The Cyborg: More Humanist than Human

Painting by Fred Freedman, LIFE 11 July 1960.

Over at Cyberneticzoo, Reuben Hoggett has posted some great images and articles about the cyborg as it was conceived in the early 1960s by Manfred Clynes and Nathan Kline. The above image appeared in LIFE magazine, in a write-up about the Clynes and Kline’s cyborg. A hilarious send-up of the cyborg, pictured below, appeared a few years later in Popular Science.

Popular Science, Oct. 1963.
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Joey, the “Mechanical Animal” Boy

“I laid myself as an egg, hatched myself, and gave birth to me.”

The hen electric, pregnant with the electric fetus. (The Empty Fortress 323)
I just finished reading the mammoth chapter on Joey in Bruno Bettelheim’s The Empty Fortress: Infantile Autism and the Birth of the Self as part of my research for my paper presentation at SLSA 2012. It is a greatly expanded account of the case study Bettelheim presented as a Scientific American article almost a decade earlier in 1959, and offers much more detail about Joey’s treatment at the Orthogenic School as well as the psychic “rebirth” that marks the beginning of his journey out of his delusion.

The tale of Joey initially interested me because of his elaborate fantasy, according to which he believed himself a machine requiring elaborate apparatuses to remain alive.  The Scientific American article concentrates on Joey’s machine world, Bettelheim going so far as to suggest that this extraordinary case study “has a general relevance to the understanding of emotion in a machine age” (“Joey” 117).  It is this dimension of the story that establishes the broad topic of my SLSA paper, where I will primarily explore connections between children and machines.  But Joey’s story, as recounted in The Empty Fortress, closes the “cybernetic triangle” of animals, humans, and machines, with numerous references to nonhuman animals and a crucial role played by hens. Continue reading

Anthropomorphism 3: Weaver of Morphisms

The expression ‘anthropomorphic’ considerably underestimates our humanity. We should be talking about morphism. Morphism is the place where technomorphisms, zoomorphisms, phusimorphisms, ideomorphisms, theomorphisms, sociomorphisms, psychomorphisms, all come together. Their alliances and their exchanges, taken together, are what define the anthropos. A weaver of morphisms—isn’t that enough of a definition?

Bruno Latour, We Have Never Been Modern, trans. Catherine Porter (Cambridge, MA: Harvard University Press, 1993), 137.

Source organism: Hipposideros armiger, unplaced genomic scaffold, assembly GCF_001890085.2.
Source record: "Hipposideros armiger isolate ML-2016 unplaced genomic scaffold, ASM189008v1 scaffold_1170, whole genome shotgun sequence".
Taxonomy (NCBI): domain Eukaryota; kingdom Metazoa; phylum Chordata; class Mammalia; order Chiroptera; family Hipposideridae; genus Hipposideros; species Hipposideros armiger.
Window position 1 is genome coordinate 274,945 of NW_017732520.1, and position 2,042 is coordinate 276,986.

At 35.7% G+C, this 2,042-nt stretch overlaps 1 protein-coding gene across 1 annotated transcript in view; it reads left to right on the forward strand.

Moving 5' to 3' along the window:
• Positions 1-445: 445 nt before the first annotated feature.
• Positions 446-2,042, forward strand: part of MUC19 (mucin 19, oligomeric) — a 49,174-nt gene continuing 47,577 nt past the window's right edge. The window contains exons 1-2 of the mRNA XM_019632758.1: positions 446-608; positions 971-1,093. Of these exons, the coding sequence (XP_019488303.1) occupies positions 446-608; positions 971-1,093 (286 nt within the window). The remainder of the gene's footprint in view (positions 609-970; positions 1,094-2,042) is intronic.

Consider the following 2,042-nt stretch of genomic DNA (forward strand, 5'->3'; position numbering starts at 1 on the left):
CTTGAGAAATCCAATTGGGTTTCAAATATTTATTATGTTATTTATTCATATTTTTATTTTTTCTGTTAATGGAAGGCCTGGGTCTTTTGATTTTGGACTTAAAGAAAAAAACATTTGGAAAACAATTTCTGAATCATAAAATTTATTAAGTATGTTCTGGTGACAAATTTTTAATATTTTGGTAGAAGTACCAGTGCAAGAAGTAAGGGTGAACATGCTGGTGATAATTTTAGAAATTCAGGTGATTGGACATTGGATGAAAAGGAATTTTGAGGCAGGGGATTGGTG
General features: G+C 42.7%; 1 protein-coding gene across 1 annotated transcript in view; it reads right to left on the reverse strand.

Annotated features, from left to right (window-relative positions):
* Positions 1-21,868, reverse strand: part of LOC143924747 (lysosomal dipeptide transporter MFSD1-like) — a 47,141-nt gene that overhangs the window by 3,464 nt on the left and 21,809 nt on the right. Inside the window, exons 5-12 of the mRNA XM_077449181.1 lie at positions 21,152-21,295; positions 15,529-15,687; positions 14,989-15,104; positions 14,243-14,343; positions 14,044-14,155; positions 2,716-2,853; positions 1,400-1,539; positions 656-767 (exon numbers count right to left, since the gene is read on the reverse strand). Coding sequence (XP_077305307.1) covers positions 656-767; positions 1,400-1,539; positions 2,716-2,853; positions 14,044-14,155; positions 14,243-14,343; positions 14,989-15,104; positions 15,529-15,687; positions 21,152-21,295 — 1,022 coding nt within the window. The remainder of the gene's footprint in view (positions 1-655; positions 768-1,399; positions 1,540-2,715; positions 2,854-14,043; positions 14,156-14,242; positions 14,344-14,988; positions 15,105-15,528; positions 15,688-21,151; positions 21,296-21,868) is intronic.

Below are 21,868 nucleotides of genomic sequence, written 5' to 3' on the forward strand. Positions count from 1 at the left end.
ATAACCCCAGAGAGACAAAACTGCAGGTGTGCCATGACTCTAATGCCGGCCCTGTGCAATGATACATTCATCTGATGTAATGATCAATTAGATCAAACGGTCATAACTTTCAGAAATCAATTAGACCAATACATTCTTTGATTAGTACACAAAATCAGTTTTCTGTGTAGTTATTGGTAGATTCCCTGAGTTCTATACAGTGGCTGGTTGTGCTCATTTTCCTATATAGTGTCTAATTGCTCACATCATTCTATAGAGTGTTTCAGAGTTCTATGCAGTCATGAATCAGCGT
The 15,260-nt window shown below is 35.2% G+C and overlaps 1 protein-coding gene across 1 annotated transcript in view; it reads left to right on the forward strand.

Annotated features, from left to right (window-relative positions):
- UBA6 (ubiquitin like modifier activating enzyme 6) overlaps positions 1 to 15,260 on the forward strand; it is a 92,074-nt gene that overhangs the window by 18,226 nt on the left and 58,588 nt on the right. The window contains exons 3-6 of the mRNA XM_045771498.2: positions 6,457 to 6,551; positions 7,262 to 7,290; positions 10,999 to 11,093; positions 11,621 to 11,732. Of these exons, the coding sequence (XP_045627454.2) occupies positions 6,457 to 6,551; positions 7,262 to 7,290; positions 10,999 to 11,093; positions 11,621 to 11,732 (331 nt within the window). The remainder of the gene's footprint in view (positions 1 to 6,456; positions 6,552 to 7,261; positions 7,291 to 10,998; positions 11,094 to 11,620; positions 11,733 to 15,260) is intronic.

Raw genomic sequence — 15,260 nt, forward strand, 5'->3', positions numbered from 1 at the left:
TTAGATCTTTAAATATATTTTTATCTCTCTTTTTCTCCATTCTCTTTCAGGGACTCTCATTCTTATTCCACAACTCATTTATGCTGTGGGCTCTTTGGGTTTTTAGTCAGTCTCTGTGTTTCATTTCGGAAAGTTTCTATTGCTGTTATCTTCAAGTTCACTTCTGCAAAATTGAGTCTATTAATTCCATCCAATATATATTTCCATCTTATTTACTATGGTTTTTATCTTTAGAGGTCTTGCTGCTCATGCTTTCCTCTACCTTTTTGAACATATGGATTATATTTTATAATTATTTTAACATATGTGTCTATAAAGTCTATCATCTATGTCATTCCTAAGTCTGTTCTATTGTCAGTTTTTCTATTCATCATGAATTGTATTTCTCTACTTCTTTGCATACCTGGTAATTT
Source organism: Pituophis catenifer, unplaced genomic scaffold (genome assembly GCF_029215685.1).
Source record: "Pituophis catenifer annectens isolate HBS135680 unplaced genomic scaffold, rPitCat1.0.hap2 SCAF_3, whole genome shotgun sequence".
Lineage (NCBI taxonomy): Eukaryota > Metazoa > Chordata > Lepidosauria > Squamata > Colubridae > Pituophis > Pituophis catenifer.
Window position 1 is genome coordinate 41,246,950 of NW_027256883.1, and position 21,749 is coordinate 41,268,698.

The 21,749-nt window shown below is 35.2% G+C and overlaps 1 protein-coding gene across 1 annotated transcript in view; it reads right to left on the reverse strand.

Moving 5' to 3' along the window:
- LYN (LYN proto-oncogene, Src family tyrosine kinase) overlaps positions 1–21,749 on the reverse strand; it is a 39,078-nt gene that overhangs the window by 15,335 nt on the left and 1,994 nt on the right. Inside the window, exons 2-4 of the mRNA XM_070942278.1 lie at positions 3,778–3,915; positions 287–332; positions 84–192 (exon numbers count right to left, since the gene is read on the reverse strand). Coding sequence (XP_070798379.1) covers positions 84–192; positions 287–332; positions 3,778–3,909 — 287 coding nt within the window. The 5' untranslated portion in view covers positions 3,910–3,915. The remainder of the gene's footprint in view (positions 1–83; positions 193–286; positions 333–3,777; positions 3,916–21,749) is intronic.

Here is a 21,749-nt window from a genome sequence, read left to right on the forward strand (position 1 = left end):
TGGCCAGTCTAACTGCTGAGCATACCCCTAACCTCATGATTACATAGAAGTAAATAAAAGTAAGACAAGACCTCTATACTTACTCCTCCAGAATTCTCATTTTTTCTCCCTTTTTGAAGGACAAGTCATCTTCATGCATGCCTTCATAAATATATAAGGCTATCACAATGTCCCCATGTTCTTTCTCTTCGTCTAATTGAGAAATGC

Anthropomorphism 2: Narcissus Narcosis

It is not those who yield to the appeal of anthropomorphism who reproduce the sad story of Narcissus but, rather, those who believe in its very existence. Those who see anthropomorphism about them in the discourses of science and culture, whether they would eliminate it or extol its utility, believe, at heart, in a distinct and recognizable human form. Both parties see animals transformed, recast with human features. . . . Those who believe in the possibility of this species narcissism fail to appreciate that what they see is of their own making, and they practice, thereby, a true form of narcissism. Like Narcissus, they fail to realize that they themselves are captivated by their own image, while remaining ignorant of the very thing on which they have set eyes. If we suspend this assumption, this implicit and uncritical prior belief in uniquely human capabilities, then the very notion of anthropomorphism fails to make sense. . . . [T]he very belief in anthropomorphism betrays a lack of foresight of self-reflection on the part of those so thoroughly wedded to the idea that they are, before all else, human.

Tom Tyler, Ciferae: A Bestiary in Five Fingers (Minneapolis: University of Minnesota Press, 2012), 63.

Anthropomorphism 1: Anthropology

Anthropology is that interpretation of humanity which already knows, fundamentally, who man is and can, therefore, never ask who he might be. For with this question it would have to confess itself shaken and overcome.

Martin Heidegger, “The Age of the World Picture,” in Off the Beaten Track, ed. and trans. Julian Young and Kenneth Haynes (Cambridge: Cambridge University Press, 2002), 84.

Guinness World | Ideabird

Rebloggd from Ideabird 6/11/12

600 years from now, there is still Guinness, and there is still a Guinness Book of Records. They are the de facto guardians of the boundaries of humanity, defining what still is and isn’t human. An examiner travels to a distant, rural planet to meet a candidate for tallest human. These spider-like creatures walk on spindly stretched fingers and toes, and use their tentacular tongues as their main means of manipulation. The examiner is sceptical, but a romance with a young woman of the planet makes him re-examine his ideas of what it means to be human.

I love the idea that the Guinness Book of World Records polices the boundaries of the human. I wonder if there was some sort of ideological war between them and Ripley’s?

Catch more birds over at TheIdeaBird

Children: The Ancient Dream of Artificial Life

Why are humans so obsessed with recreating themselves? . . . Children have always been excluded from the customary standards of human behavior, if you define humans as beings who possess a conventional identity and act out of free will. Then what are children who endure in the chaos preceding maturity? They differ profoundly from ‘humans,’ but they obviously have human form. The dolls that little girls mother are not surrogates for real babies. Little girls aren’t so much imitating child rearing as they are experiencing something deeply akin to child rearing. . . . Raising children is the simplest way to achieve the ancient dream of artificial life. At least, that’s my hypothesis.

Forensic Analyst Haraway
Mamoru Oshii, Ghost in the Shell 2: Innocence, Production I.G., 2004.